Setting off at quite a pace, we soon had to slow down for the fact that the trail was so stupidly steep, even going dowhill we couldn't take it too fast. Upon reaching the bottom of this path, we had a 3 hour walk uphill to the hut to do in 1.5 hours. We so nearly made it! Up until the last 3km, we kept a rediculously good pace going considering we had been walking for 10 hours before we even got to this point. It was the last 3km, which took a much steeper path, that did for me. Ending a long hike on a climb is not a good idea. Simon seemed completely unfazed by it, but it seemed like each step was a struggle for me and it was all I could do to just keep moving. I searched for some reserve of energy and found nothing. I could quite easily have just lay down and slept, and not being able to see the hut because of the darkness made it so hard to convince myself we were getting any closer. It was such a blessed relief when, 12 hours after we left, it seemed to appear out of nowhere and invite us in to the warmth.

Collapsing onto a bench on arrival, it took a good 15 minutes to work up the energy just to move into the restaurant in the next room to get something to eat. The langos (sort of like a pizza with a fried dough base) was most welcome, and the spaghetti would have gone down even faster had it not been for the remarkably annoying Austrian girl who decided to talk at us about how she had just done a strenuous 7 hour hike to get there. Excuse me if I'm not that impressed. I decided it best to just let her talk and get straight into the meal; I'm not sure how, but Simon felt it necessary to be polite and actually appear interested in what she had to say, though she seemed perfectly capable of sustaining a conversation on her own. Can you tell that I found her a bit irritating?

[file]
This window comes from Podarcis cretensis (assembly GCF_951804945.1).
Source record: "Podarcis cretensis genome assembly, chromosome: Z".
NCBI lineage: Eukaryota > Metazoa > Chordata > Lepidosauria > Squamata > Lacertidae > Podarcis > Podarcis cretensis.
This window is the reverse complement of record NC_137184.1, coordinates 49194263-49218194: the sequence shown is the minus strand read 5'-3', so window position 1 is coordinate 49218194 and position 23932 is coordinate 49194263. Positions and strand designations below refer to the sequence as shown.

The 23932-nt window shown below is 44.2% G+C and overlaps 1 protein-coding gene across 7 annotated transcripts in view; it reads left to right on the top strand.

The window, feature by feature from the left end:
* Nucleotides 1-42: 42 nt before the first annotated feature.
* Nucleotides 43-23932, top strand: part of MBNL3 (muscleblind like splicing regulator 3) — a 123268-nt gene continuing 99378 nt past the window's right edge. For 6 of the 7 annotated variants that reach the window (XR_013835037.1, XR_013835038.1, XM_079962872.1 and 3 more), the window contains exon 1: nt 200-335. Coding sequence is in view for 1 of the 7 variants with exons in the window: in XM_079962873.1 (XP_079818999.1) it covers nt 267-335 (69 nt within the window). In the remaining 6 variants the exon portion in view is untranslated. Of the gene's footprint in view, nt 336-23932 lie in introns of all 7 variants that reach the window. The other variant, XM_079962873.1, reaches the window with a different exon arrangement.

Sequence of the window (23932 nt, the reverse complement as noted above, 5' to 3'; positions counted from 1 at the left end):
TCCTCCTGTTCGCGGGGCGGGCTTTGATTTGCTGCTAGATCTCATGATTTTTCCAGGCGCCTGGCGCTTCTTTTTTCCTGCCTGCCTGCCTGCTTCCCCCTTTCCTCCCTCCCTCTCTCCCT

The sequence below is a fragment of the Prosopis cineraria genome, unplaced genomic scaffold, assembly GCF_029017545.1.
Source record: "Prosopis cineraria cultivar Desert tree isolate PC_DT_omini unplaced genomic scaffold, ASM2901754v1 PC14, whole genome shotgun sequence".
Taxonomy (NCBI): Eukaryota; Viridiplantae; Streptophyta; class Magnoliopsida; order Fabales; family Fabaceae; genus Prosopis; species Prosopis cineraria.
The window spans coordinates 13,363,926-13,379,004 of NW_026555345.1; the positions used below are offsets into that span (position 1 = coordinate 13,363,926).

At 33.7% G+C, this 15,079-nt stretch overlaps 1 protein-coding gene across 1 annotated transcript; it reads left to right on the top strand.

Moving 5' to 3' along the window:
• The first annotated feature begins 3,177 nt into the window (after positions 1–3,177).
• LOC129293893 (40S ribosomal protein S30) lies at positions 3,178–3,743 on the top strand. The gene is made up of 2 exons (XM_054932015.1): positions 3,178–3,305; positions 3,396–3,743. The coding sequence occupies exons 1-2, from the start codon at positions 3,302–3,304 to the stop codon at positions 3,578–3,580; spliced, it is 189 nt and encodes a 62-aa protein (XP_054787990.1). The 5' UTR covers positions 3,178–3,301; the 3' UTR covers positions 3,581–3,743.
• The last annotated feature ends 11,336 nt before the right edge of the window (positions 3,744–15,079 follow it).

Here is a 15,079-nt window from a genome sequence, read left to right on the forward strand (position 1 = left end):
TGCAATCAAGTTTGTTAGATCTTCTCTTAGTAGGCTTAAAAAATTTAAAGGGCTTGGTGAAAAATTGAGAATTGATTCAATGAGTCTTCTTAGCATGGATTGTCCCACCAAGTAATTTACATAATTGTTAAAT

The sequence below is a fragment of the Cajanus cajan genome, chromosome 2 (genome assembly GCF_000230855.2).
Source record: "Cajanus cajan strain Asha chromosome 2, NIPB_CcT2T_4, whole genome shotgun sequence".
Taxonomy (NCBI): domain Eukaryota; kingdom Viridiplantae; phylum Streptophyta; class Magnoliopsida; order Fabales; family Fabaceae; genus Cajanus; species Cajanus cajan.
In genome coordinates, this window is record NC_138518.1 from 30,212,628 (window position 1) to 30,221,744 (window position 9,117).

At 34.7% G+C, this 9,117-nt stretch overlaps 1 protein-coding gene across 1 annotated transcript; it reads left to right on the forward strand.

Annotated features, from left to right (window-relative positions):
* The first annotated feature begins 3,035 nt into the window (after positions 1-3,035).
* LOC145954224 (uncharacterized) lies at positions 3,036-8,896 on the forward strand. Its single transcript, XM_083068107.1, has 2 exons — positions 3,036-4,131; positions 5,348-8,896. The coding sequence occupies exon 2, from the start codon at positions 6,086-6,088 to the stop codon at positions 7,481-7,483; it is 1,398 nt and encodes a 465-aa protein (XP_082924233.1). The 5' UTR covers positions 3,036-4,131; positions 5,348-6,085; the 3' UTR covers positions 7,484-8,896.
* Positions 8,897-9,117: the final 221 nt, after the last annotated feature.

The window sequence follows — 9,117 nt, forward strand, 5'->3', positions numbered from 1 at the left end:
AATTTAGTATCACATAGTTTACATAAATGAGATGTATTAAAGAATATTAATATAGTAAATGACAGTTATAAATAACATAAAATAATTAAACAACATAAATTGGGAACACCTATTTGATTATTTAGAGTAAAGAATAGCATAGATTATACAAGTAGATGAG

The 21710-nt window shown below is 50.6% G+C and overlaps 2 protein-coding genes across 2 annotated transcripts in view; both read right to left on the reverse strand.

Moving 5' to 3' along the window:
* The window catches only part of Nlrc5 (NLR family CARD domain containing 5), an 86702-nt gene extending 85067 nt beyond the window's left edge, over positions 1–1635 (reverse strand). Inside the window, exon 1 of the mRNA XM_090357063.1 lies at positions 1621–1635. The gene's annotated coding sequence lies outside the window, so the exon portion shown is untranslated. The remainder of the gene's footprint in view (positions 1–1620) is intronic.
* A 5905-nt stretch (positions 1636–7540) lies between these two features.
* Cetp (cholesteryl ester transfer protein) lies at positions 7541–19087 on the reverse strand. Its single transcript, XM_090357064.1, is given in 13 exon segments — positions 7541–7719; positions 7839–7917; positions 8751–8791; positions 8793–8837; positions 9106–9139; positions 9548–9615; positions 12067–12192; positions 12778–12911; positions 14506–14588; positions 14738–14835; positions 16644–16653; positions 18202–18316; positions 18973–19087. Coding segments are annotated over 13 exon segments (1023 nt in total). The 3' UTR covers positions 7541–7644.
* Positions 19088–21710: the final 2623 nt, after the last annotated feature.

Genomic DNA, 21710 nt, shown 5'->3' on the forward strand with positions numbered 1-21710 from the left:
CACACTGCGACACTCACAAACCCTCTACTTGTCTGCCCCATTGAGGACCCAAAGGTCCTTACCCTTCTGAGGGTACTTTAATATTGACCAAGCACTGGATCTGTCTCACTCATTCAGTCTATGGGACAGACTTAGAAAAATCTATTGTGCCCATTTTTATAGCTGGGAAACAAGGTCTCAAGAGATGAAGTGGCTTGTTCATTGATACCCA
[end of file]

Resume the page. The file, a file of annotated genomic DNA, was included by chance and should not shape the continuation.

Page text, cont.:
Unexpectedly, we both managed to wake up the next day without too much pain in the legs, so instead of taking the shorter route back, we decided to take the ridge walk to the chairlift at Chopok. I had been told this was a stunning walk, and one of the most popular short day hikes to do, so was quite looking forward to it. It was living up to my expectations as far as Demanovska saddle, which (for once) quite justufied the name. Unfortunately, beyond there the clouds came down and we could see very little for the rest of the walk. Slightly disappointing, especially as when we got to Chopok, expecting it to be the end of our hiking in the Tatras, the chairlift wasn't working. After some debate about what to do, we resigned ourselves to the 1.5 hour scramble down a steep path to the bus stop, which didn't do my knee any good and Simon took a bit of a fall somewhere en route. What did surprise me was the number of families with quite young children climbing up. Not something you would see back home! Irritatingly, when we were quite near the bottom, the chairlift started working. It seems they only turn it on at 12, just to annoy those who started the day at a decent hour.

So ended a beautiful couple of days of hiking. It certainly has to be one of the most easily accessible ranges I've come across, yet with some truly spectacular scenery thrown in for good measure. I was happy.